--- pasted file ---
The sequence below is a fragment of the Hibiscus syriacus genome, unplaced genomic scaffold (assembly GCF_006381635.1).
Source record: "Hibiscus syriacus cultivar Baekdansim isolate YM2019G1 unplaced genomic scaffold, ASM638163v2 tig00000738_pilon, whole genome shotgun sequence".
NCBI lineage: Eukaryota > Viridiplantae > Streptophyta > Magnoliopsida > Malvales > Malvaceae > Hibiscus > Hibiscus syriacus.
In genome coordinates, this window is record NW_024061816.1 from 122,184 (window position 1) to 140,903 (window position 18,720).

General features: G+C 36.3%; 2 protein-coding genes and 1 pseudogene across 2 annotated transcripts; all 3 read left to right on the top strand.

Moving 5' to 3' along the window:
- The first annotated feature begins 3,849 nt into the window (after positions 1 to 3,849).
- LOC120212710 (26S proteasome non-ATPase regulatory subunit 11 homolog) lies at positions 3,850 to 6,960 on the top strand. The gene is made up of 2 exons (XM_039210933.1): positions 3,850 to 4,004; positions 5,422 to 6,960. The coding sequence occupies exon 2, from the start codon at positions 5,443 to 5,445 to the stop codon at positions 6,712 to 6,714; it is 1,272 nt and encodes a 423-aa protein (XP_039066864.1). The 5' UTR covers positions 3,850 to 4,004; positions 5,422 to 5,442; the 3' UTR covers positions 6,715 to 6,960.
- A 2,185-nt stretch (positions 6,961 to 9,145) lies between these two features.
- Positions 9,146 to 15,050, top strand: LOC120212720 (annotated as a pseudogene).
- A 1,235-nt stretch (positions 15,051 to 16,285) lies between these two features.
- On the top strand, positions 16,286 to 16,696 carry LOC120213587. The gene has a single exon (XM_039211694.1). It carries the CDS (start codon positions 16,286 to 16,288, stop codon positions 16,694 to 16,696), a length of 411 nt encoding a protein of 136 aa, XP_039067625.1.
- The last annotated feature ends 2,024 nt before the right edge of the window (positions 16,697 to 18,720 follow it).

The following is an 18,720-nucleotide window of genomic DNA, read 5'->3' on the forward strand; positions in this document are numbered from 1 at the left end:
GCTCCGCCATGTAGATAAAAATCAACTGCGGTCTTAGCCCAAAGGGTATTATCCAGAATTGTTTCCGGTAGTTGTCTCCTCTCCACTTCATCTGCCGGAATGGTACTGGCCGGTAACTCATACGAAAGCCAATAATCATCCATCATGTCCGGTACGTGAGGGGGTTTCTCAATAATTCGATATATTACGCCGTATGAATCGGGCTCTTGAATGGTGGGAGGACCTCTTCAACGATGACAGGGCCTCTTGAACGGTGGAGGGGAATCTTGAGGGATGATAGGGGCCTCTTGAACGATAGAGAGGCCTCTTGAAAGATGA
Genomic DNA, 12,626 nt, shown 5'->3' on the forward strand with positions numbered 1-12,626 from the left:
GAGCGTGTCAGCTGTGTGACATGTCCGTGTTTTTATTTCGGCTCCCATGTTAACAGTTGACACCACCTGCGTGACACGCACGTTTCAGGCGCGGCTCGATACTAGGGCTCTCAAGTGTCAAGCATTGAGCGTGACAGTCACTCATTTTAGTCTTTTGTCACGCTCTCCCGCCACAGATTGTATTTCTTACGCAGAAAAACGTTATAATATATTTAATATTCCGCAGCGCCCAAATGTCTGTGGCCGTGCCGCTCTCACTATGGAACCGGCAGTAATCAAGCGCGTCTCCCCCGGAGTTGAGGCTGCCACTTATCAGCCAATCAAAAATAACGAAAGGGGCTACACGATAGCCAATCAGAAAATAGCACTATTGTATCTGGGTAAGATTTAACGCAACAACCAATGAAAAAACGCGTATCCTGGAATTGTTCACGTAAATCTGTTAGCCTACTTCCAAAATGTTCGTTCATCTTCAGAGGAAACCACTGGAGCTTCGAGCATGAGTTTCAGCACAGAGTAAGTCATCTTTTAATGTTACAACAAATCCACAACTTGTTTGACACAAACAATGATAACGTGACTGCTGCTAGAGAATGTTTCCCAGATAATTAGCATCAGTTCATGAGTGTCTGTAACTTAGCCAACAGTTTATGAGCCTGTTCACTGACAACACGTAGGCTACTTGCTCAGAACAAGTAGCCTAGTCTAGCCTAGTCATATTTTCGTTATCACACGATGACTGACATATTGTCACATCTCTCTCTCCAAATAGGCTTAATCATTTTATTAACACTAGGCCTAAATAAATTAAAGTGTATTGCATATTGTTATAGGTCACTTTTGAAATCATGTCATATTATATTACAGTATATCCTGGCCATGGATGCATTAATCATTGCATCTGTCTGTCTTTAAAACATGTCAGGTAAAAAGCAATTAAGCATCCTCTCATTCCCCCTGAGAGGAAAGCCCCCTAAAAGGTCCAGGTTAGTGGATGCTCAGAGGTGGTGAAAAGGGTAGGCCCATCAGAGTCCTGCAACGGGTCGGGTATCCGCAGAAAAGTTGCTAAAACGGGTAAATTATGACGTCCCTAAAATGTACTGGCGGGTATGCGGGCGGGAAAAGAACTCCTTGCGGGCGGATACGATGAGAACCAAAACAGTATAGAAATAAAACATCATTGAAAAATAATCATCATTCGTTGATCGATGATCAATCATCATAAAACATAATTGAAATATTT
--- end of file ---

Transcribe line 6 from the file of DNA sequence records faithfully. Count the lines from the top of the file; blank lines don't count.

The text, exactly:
Moving 5' to 3' along the window: